All posts by CWA

Closing 150 with Granta

Language becomes its own landscape in this issue of Granta. Language falls apart, twists, reformulates, shatters and revives itself.4 Animal and self, unfinished history, land and waterways, colonization and dispossession, settlement and refuge – all […]

2018

Happy New Year! Thank you all contributors, followers, readers and supporters of Canadian Writers Abroad — including all authors. Thanks especially to CWA‘s primary patron, Scott Proudfoot. The literary journey continues.     Highlights of […]

Mount’s Story

Nick Mount, Arrival: The Story of CanLit (Anansi 2017), 448 pages. Reviewed by Mark Sampson It’s perhaps no accident that the title of Nick Mount’s survey of the so-called “boom years” in Canadian publishing rhymes […]

Salty 150

Canadian Writers Abroad has kept a low profile through Canada’s 150th celebrations, and finally, serendipity has delivered exactly what’s needed: something from the 100th.

Richler in Jerusalem

In My Jerusalem, Bronwyn Drainie adds the name Mordecai Richler to a list of artists who lived in Yemin Moshe, the neighbourhood where she lived. Elsewhere in her memoir she mentioned that Richler and his […]

da costa

 “Place tends to occupy an important role in my books. The Scent of a Lie is strongly rooted in place, and in my view, the Caima River, the Freita hills and the Cambra valley are […]

photo by Debra Martens

Now Comes

In Vienna, she feels shadowed by history, time marching on. -from “Fréhel Takes Her Leave” by Sarah Bernstein Review of Now Comes the Lightning, by Sarah Bernstein (Pedlar Press, St. John’s NL, 2015), 142 pages. […]

Jerusalem, Israel

My My, Drainie

Review of My Jerusalem: Secular Adventures in the Holy City (Doubleday 1994), paperback 287 pages. Reviewed by Debra Martens Bronwyn Drainie spent two years in Jerusalem (1991-1993) with Patrick Martin, then Middle East correspondent for […]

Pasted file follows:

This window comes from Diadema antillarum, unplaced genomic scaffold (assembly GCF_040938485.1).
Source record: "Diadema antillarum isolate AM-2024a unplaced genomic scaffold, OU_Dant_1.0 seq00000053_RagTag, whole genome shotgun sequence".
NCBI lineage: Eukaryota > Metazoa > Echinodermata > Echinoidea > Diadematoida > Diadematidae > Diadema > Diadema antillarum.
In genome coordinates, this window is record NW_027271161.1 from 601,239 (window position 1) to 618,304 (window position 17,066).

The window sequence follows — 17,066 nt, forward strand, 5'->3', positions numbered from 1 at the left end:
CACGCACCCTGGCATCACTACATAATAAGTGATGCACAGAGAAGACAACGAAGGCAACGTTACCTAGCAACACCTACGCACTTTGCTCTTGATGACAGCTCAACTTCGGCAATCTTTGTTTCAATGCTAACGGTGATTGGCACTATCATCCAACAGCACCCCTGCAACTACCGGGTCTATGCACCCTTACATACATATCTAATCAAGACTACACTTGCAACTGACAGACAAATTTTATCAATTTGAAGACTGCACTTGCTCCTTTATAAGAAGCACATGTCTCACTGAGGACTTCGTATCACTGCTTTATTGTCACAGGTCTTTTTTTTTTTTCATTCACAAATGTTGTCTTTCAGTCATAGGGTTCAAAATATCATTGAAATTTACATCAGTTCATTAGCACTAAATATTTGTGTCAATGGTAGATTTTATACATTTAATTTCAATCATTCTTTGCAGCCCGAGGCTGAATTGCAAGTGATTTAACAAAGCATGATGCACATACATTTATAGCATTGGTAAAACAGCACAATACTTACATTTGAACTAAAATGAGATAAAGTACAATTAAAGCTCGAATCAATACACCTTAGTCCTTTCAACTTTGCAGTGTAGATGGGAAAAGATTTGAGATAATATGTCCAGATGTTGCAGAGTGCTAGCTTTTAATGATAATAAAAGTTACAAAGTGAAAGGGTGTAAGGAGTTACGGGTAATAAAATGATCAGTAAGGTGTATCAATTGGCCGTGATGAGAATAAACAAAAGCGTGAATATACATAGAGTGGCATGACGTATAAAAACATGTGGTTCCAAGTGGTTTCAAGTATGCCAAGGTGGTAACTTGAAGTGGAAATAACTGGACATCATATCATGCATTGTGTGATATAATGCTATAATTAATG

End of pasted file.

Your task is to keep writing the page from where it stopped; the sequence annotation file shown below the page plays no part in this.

Foster’s Dream Life

Darlene Foster is the author of several books for children about a peripatetic twelve-year old named Amanda Ross, published by Central Avenue Publishing. Foster divides her time between British Columbia and Spain. Below Foster writes […]

James Powell

Ellery Queen’s Mystery Magazine is not for ten-year-olds, but I tried to read an issue at that age simply because it had belonged to my mother who’d died. I was disappointed, probably because I expected […]

(c) Can Stock Photo / vasilevas

Clowning Around

In the excerpt below, Inspector Bozo of Clowntown’s homicide squad mulls over the conflict between clowns and mimes, in “A Dirge for Clowntown,” by James Powell. …Bozo decided clowns resented mimes not because the pigeons […]

David Walks into a Novel

One of the best ways to understand a country is to read its literature. For that reason my reading habit is to alternate Canadian with local, in this case either Israeli or Palestinian and some […]

Oh My Canada

Twenty years ago, Antony Millen moved to New Zealand from Nova Scotia with his wife and children, where the small town of Taumarunui has been their home. Millen has taught at two schools, starting at […]

Old Coach Road

Holy NZ!

Antony Millen’s novel, Redeeming Brother Murrihy (2013) combines The Innocent Traveller with The Heart of Darkness, sending a resentful narrator on a road trip, a quest, that culminates on the Whanganui River in New Zealand. […]

Home, yet not home

A new writer for a new year. Louise Ells was studying in the UK while I was living in London. Because I liked her written voice, I invited her to write for Canadian Writers Abroad. […]

Nottawaga

Joe’s ID

Imagine believing something about yourself and your family and then having someone tell you it’s not true. This seems to be what has happened to Joseph Boyden. We’ve met Boyden before in the pages of […]

Roman Gerasymenko

Ice Land

What better country to write about near Christmas than a land of ice and snow? Iceland has nipped me on the nose thanks to a Canadian writer who made the news this summer because of […]

What then?

Remembrance Day. Is it enough to remember those who lost their lives fighting in the First World War? Sharon Johnston’s novel, Matrons and Madams (Dundurn 2015), asks us to consider what happened to the survivors. […]

cover image courtesy of Guy Delisle

Ah Bon Delisle

The graphic book Chroniques de Jérusalem, by Guy Delisle (Éditions Delcourt 2011) is still relevant although it was published five years ago, and took place from 2009. The book is also available in English as […]

Bourne End

Canadian Writers Abroad is now based in Jerusalem, but as always, the world is our home. I say “we” because over the past couple of years Canadian Writers Abroad has shifted from being only written […]